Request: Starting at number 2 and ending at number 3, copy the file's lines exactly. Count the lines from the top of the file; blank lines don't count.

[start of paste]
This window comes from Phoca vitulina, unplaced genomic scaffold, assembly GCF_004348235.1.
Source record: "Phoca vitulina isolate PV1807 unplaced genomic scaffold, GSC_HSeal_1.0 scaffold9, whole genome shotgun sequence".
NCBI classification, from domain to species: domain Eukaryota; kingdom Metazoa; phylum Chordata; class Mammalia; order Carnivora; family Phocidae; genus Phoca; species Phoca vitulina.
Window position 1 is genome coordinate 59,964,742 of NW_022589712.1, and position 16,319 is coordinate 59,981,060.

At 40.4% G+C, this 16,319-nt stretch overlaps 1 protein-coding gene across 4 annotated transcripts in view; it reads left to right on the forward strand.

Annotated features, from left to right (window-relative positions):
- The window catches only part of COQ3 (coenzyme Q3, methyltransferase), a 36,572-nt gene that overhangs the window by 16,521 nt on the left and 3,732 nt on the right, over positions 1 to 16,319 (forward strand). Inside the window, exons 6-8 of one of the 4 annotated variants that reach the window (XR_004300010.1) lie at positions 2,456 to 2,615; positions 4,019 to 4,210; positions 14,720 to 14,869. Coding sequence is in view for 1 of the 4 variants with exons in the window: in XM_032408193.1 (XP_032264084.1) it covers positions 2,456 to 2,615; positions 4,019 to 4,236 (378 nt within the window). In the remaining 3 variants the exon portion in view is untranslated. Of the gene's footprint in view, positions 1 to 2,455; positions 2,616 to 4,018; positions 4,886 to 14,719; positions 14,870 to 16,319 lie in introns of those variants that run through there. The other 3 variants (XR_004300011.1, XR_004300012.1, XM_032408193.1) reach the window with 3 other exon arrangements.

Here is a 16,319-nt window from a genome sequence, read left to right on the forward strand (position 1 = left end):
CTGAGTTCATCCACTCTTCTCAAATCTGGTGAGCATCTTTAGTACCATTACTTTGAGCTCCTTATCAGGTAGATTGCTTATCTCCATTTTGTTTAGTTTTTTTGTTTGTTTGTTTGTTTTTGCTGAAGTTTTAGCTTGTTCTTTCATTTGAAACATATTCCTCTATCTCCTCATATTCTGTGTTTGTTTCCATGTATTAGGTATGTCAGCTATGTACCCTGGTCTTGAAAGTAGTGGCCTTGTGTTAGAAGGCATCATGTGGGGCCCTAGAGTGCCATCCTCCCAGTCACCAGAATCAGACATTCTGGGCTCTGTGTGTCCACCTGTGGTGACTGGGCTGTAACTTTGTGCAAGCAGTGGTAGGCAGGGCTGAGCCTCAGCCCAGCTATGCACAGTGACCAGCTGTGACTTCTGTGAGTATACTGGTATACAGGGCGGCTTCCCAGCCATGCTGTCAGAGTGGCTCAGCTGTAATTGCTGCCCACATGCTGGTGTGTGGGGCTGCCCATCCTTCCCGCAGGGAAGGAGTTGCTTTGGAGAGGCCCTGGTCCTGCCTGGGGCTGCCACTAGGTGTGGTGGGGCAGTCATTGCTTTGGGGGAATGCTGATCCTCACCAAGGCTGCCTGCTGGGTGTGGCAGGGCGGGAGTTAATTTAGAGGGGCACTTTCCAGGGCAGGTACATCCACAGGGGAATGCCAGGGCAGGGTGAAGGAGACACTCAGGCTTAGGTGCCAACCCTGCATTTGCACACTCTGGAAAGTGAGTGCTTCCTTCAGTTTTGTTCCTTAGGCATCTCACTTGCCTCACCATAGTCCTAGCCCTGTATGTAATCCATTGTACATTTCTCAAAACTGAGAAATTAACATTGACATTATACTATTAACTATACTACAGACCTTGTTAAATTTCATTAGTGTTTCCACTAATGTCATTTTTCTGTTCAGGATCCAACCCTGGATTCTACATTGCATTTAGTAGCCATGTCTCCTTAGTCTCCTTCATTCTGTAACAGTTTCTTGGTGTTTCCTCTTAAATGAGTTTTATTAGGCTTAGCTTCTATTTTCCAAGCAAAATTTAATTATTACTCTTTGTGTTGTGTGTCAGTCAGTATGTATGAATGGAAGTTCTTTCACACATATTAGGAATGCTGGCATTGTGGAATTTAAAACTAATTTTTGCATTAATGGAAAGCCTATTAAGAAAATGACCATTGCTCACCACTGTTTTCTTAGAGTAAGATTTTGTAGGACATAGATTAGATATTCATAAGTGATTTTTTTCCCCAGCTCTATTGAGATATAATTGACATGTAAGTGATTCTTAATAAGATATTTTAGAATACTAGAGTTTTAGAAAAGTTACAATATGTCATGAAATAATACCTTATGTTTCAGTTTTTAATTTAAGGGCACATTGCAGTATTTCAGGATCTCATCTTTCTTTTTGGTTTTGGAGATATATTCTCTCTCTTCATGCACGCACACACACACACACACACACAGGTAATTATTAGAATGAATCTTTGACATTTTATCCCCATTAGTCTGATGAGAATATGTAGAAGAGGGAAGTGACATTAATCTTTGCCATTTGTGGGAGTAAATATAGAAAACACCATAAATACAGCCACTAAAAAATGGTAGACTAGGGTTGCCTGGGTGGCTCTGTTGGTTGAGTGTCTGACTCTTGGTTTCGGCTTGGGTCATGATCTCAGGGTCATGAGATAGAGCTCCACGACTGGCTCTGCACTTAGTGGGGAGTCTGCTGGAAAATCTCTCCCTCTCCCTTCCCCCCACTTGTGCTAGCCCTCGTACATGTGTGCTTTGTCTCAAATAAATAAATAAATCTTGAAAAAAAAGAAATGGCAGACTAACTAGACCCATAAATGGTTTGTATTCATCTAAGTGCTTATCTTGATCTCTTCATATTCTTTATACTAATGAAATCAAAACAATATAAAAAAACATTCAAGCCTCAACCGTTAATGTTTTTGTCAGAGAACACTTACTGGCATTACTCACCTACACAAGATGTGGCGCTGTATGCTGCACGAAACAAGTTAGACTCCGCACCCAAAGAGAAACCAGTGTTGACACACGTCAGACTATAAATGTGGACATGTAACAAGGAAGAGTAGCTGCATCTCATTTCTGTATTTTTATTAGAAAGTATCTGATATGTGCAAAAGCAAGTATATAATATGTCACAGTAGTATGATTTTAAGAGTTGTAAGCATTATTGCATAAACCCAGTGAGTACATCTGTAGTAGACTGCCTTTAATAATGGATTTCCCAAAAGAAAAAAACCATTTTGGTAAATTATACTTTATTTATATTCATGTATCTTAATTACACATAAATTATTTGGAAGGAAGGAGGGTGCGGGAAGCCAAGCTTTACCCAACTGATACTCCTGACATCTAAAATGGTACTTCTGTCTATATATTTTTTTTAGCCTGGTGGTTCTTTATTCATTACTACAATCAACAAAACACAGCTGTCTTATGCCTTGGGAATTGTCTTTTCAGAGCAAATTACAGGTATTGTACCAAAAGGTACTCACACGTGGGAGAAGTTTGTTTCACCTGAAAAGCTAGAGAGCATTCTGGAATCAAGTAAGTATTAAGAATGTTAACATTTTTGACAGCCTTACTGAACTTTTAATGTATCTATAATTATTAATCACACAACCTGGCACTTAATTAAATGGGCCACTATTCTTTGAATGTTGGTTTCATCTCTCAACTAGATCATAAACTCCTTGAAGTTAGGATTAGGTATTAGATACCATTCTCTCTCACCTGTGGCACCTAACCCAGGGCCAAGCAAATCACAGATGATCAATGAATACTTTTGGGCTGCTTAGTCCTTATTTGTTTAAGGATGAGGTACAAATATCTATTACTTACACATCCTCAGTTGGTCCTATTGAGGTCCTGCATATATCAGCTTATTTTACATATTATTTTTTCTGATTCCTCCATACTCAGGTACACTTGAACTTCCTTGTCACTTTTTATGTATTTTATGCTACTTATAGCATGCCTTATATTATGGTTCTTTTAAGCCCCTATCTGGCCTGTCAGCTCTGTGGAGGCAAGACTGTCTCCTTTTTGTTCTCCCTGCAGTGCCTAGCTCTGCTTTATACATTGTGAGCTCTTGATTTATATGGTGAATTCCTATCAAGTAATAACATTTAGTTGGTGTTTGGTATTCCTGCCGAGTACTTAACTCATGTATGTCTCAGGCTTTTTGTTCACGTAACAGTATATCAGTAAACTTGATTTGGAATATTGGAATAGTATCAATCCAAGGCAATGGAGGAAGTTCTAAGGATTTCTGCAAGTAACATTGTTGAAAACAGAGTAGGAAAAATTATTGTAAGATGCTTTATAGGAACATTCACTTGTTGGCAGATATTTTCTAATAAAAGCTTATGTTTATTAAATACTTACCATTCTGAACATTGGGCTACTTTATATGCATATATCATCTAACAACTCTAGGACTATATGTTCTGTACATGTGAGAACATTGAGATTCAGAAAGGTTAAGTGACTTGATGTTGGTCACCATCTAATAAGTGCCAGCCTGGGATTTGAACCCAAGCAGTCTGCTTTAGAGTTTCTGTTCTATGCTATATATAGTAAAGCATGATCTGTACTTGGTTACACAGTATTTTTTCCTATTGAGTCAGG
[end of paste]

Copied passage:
Source record: "Phoca vitulina isolate PV1807 unplaced genomic scaffold, GSC_HSeal_1.0 scaffold9, whole genome shotgun sequence".
NCBI classification, from domain to species: domain Eukaryota; kingdom Metazoa; phylum Chordata; class Mammalia; order Carnivora; family Phocidae; genus Phoca; species Phoca vitulina.